So I added an app called “Hypothesis” to the course, which allows readers to take notes on the text digitally. Because we set our notes to “public,” students in my course (and in other courses at other colleges!) could see each others’ annotations and comment on them. Almost immediately, we all realized that it wasn’t the digital quality of the notes that was engaging; it was the social quality of the notes. Suddenly, our student-created textbook was turning into a cacophonous, heteroglossic tapestry of voices talking to each other about the literature. While it may very well be true that taking notes longhand can help students recall specific detail more effectively than taking notes on a laptop, the question of how digital annotation of a text differs from hand-written annotation seems distinct, and there is no question that there were certain dimensions that opened up when we allowed the annotations–allowed ourselves– to talk to one another within the context of the close reading.
When I finally had time to sit down and take stock of what was happening, I realized a few things.
- The open textbook allowed for student contribution to the “master text” of the course, which seemed to change the whole dynamic of the course from a banking model (I download info from the textbook into their brains) to an inquiry-based model (they converse with me and with the text, altering both my thinking and the text itself with their contributions).
- The digital textbook meant they all had the book on Day 1 and nobody was behind, which seemed to level the playing field so we were all contributing more evenly than I had seen in the past.
- The fact that there were no limits on the kinds of things we could add into the textbook seemed to engender creativity in students, and allowed them to play to their strengths in figuring out what they brought to the table. This looked more like a real-world group project, in which team members would be asked to bring their talents to bear on some task.
As all of this became more evident to me, I began to be more concerted about playing up the open pedagogy that was developing. I became more reliant on Twitter as a tool in our class, and worked to develop the class community on our course hashtag, with the idea that letting students feel connected to each other outside of class would help them begin to engage with the work more as scholars and less as students. I opened Twitter chats with working scholars, tweeted links to their own student blogs when they interested me (we worked mostly outside of the LMS), and encouraged them to share their own work across whatever social media platforms they enjoyed using.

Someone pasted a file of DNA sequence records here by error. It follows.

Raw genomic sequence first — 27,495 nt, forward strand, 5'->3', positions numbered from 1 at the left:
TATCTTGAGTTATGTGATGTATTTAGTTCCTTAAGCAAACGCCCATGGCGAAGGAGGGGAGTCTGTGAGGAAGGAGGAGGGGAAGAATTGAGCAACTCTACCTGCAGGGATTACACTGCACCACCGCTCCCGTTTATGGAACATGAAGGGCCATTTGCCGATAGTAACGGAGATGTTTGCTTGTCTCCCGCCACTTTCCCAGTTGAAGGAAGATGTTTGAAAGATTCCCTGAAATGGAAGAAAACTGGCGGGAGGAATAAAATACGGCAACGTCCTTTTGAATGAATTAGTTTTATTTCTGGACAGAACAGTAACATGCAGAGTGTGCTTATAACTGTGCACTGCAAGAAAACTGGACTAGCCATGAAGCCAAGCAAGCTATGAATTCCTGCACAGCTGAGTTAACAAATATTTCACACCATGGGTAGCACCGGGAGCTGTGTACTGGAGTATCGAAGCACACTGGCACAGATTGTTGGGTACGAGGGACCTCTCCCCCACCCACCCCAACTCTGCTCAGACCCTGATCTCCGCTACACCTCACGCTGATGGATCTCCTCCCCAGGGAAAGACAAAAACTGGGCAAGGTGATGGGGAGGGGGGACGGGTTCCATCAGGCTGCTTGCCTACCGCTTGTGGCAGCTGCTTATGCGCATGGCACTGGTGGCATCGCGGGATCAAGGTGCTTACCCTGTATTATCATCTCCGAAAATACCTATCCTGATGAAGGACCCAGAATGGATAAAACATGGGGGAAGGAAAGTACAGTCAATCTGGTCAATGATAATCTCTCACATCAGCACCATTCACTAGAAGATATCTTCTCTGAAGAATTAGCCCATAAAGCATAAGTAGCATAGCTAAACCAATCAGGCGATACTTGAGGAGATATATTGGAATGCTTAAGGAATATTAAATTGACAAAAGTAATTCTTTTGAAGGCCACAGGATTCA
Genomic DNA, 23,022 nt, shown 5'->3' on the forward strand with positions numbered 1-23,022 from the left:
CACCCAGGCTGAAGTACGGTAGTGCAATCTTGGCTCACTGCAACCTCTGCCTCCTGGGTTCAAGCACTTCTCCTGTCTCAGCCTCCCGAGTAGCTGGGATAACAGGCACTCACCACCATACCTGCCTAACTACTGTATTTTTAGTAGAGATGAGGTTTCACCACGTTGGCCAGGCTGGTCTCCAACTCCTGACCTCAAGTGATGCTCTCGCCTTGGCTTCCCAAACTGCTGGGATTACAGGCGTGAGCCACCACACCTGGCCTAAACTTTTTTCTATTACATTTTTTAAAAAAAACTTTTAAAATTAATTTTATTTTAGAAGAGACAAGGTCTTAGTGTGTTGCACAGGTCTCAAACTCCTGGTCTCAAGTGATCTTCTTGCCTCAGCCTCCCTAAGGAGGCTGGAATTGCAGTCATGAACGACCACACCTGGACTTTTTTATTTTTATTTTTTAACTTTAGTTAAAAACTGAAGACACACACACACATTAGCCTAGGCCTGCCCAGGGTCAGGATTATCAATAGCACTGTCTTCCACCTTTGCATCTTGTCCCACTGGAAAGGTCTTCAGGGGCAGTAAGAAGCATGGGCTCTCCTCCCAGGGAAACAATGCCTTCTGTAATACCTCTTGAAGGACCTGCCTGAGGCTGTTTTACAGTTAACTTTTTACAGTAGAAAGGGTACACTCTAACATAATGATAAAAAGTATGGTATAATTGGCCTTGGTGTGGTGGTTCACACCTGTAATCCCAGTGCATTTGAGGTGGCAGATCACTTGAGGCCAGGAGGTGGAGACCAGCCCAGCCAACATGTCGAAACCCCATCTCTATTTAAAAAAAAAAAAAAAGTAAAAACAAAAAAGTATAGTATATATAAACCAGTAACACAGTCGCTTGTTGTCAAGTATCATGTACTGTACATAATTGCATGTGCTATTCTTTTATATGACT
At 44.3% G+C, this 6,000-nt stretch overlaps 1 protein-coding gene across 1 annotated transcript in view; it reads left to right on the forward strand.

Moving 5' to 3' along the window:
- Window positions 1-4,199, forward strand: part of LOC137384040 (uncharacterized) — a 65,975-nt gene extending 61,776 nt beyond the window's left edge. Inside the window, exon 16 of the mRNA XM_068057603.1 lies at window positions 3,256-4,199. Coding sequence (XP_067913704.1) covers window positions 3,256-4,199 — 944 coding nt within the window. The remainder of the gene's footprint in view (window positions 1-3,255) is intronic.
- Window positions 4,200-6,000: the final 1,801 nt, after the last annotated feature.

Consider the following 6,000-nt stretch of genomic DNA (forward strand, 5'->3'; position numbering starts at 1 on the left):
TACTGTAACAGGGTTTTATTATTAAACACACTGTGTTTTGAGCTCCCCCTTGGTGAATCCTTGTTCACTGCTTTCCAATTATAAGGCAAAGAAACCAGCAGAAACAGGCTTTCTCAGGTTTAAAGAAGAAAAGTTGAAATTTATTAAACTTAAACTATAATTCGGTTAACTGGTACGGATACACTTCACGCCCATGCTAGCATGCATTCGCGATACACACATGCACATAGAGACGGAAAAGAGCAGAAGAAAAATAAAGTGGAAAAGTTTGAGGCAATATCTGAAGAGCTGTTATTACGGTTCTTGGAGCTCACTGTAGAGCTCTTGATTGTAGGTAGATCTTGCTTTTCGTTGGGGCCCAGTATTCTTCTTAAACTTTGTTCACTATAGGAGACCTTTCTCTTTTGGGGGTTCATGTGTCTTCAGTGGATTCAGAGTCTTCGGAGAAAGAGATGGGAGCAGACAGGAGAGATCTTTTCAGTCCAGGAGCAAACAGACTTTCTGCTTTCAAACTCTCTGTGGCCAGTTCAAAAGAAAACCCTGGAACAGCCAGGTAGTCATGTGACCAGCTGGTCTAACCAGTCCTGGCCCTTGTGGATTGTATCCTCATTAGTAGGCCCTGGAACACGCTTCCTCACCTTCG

I also realized that my course was basically functioning as a MOOC (minus the “massive”–maybe it was a PMOOC: “Potentially Massive Open Online Course”). The text was free online. The syllabus and all assignments were online. The annotation system was publicly accessible, and the students were mostly all blogging on public websites that they built. Many class discussions had Twitter chats embedded inside of them, and any of the lectures I gave were livetweeted (pre-Periscope!). While we still had a sense of intimacy and trust in our classroom, it seemed to liven everything up to connect our work as scholars of history and literature to larger communities outside of that classroom.
Now I want to pause for a second and get off the hype-mobile that I have been riding so far in this post. While it’s true that the creation of the open textbook absolutely transformed my teaching and my pedagogy, and while it is true that an open textbook has much more to offer faculty and students than cost-savings, it is not true that the open textbook is magic. For every affordance it offered, my open textbook also revealed serious pitfalls, barriers, and challenges that I am still working out. Here are a few of them, which I hope to tease out more thoroughly in my work over the next year or so: